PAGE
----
We’re also proposing Career Path Academies, to expand technical and vocational training and apprenticeship opportunities for thousands of young people annually.
We’re also proposing a Scholarship Rebate Program, with business license fee rebates for companies that provide scholarships for Bahamians to attend tertiary education institutions.
We’re also advocating a collaborative effort with the private sector to create new Technology Centers across the nation, where Bahamians of all ages can receive instruction and upgrade their technical and information-technology skills.
And our Worker Re-training Initiative will dramatically expand access to retraining programs and work opportunities, because when technology and industries change quickly, we must keep pace, with a new commitment to lifelong learning.
As you can see, the Progressive Liberal Party believes that modernizing the way we educate and train Bahamians is the number one thing we can do to create jobs and invest in our nation’s future.
We believe that Bahamians deserve access to the best – the best technology, the best education, the best practices, the best opportunities.
Yes, we believe it’s time to invest more deeply in people.
Are you ready for a government that believes in you?!
Are you ready for a government that believes a D average is not acceptable?
Are you ready for a government that believes every Bahamian deserves high-speed broadband Internet access, wherever he or she may be in our country ?
Are your ready for a government that puts Bahamians first?
Are you ready for a government that wants to keep Bahamian industries in Bahamian hands?
Are you ready for a government that will protect our fishing industry from foreign poachers?
Are you ready for a government that believes in creating jobs – jobs for Bahamians?
I know you are! We hear you loud and clear!
Let’s talk about tourism for just a moment. There is so much more we can do to expand Bahamian ownership in the tourism sector. Why can’t we encourage and support Bahamians who want to build boutique hotels, small resorts with strong niche or specialized appeal – for fly-fishing, for example. Faith-based tourism, eco-tourism, and medical tourism also present major opportunities for Bahamian ownership. What’s the government’s role in all this? To help Bahamians with access to affordable start-up capital, affordable land, technical support, and marketing expertise. Why shouldn’t Bahamians own more of the tourism industry? We can and we should and under the next PLP government we will!
As you heard earlier this evening, Khaalis Rolle is a successful business owner and a lecturer at the College of The Bahamas. He just recently stepped down as President of the nation’s Chamber of Commerce. He’s smart and accomplished and tuned in — a fine example of the exceptional caliber of PLP candidates; nobody has a deeper bench than the PLP!
Khaalis spoke about several important new PLP initiatives to support small and medium businesses: a Bahamian Venture Fund, with start-up capital and technical support for new businesses, a Small Business Micro-Loan Fund, and a Community Business Development Program for unemployed and at-risk youth.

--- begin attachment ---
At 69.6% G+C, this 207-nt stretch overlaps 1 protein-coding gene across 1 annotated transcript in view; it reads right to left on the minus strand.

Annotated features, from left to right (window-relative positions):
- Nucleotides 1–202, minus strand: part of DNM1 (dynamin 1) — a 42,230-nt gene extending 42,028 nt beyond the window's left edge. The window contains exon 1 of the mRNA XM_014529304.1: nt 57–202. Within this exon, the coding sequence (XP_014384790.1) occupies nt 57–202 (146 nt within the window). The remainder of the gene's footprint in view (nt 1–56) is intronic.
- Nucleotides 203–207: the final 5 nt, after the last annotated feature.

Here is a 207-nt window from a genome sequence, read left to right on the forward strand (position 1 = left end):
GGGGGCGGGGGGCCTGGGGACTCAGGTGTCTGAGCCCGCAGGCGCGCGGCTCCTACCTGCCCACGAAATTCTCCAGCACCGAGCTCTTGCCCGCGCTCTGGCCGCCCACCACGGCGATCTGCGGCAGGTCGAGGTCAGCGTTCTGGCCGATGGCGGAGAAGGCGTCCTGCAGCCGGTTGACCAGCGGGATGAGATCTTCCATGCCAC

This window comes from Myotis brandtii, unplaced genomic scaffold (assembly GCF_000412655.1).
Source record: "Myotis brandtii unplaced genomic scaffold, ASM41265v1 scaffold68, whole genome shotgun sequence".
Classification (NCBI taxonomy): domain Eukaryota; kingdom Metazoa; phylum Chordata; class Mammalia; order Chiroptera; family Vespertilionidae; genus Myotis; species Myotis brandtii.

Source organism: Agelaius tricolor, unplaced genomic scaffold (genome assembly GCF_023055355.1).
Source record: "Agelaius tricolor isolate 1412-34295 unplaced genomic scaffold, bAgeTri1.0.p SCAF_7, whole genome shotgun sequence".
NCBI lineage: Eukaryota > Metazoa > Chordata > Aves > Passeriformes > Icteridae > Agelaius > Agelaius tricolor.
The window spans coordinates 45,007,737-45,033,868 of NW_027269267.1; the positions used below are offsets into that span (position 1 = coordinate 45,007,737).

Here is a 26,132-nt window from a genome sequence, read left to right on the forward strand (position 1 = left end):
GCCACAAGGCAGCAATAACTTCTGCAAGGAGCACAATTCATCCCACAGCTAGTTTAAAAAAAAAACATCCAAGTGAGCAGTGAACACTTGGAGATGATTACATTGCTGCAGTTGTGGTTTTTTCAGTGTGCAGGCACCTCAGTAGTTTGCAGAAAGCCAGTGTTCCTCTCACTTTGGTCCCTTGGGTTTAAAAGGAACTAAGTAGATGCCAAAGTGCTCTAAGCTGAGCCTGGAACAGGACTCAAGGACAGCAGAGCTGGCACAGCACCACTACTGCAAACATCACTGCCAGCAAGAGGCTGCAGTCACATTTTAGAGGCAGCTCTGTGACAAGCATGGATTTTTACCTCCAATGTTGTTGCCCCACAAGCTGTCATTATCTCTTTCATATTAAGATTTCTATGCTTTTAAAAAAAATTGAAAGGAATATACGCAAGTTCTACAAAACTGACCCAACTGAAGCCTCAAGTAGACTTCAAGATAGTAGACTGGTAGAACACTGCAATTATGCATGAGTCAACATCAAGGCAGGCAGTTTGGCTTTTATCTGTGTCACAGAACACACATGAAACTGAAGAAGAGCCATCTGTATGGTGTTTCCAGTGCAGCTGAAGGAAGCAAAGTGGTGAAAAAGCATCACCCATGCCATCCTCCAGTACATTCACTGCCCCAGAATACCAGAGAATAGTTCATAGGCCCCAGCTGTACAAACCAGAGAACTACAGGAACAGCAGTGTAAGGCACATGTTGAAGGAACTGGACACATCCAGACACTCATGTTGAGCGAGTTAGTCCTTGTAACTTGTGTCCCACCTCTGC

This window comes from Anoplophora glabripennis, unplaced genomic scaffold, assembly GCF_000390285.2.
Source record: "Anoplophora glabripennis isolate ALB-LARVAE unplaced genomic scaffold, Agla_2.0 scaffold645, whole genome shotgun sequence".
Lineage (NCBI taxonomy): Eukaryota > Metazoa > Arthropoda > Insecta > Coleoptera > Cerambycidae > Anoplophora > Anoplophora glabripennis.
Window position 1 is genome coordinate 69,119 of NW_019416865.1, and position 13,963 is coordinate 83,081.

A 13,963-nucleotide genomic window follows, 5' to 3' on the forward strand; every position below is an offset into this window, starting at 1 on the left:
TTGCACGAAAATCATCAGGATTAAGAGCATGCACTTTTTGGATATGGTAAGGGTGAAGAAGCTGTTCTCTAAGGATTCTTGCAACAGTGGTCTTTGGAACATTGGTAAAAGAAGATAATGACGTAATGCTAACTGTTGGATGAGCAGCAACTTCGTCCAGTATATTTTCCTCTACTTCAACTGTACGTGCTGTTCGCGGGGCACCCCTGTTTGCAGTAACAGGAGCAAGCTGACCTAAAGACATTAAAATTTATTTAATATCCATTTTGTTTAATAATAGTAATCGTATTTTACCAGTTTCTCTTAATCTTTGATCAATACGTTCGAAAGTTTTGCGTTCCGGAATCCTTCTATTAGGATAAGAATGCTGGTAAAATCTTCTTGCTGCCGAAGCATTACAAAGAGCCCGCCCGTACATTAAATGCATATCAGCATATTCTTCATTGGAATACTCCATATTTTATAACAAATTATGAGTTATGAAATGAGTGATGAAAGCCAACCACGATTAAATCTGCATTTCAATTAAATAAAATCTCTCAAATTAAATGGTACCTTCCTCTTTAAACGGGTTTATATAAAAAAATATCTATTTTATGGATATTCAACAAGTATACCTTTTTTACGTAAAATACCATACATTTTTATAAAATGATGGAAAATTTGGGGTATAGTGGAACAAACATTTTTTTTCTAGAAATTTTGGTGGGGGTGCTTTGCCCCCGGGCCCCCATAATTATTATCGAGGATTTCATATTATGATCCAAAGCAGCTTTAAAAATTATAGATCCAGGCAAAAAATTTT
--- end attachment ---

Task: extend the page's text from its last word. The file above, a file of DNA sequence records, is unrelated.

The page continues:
What Khaalis will tell you – actually, what any small business owner in The Bahamas will tell you – is that energy costs are killing small businesses. In fact, in many cases, energy costs are an obstacle to getting a small or medium business off the ground in the first place.
We must get serious about renewable energy in The Bahamas. God has given The Bahamas the sun and the wind and the tides, and the PLP intends to move aggressively to harness these forces to reduce our dependence on fossil fuels. The technologies involved in generating solar and wind and tidal power are changing rapidly, with new advances happening at an astonishing pace. We need serious research, serious investment, the right partners to share costs, and, above all, focused attention from a government willing to make alternative energy an economic-planning priority.
Some people say we can’t do something this big in tough economic times. I say tough economic times are the best reason to act: energy costs are making a bad economy much worse for too many Bahamian families and businesses.
A new energy industry in The Bahamas would also mean jobs because reduced operating costs for Bahamian businesses would in many cases lead to new hiring. A serious renewable energy industry would also enable Bahamians to be educated and trained in green technology, manufacturing, and research. More Bahamians would , for instance, be able to prepare environmental impact assessments and environmental management plans, design systems for new energy utilization, and produce, sell, install and maintain equipment to support the new forms of energy.
Which leads me to a topic near and dear to my heart: our Coming Home programme. Too many educated Bahamians are in other nations, contributing their expertise and their smarts to foreign companies and nations. We want them to come home! We must build the kind of economy that Bahamians can return to after they finish their education abroad.
So many young Bahamians tell me their heart is here in The Bahamas, but the professional opportunities they need are somewhere else.
A renewable energy industry of the kind I am advocating will create numerous and exciting opportunities for those with a strong education or strong technical skills.
So will the Bahamian Skies Initiative introduced by Renward Wells the other night, and the plan to turn our nation into an international arbitration center, laid out by Michael Halkitis earlier tonight. Other PLP leaders have spoken about expanding the financial services industry, increasing Bahamian ownership in banking, and supporting new Bahamian-owned ventures in this industry. And while on this subject, let me say the next PLP Government is committed to re-introducing the Ministry of Financial Services that was so unpardonably dismantled by the Ingraham Government. We need this Ministry back to give leadership and focused attention to the desperately needed revival of our number 2 industry.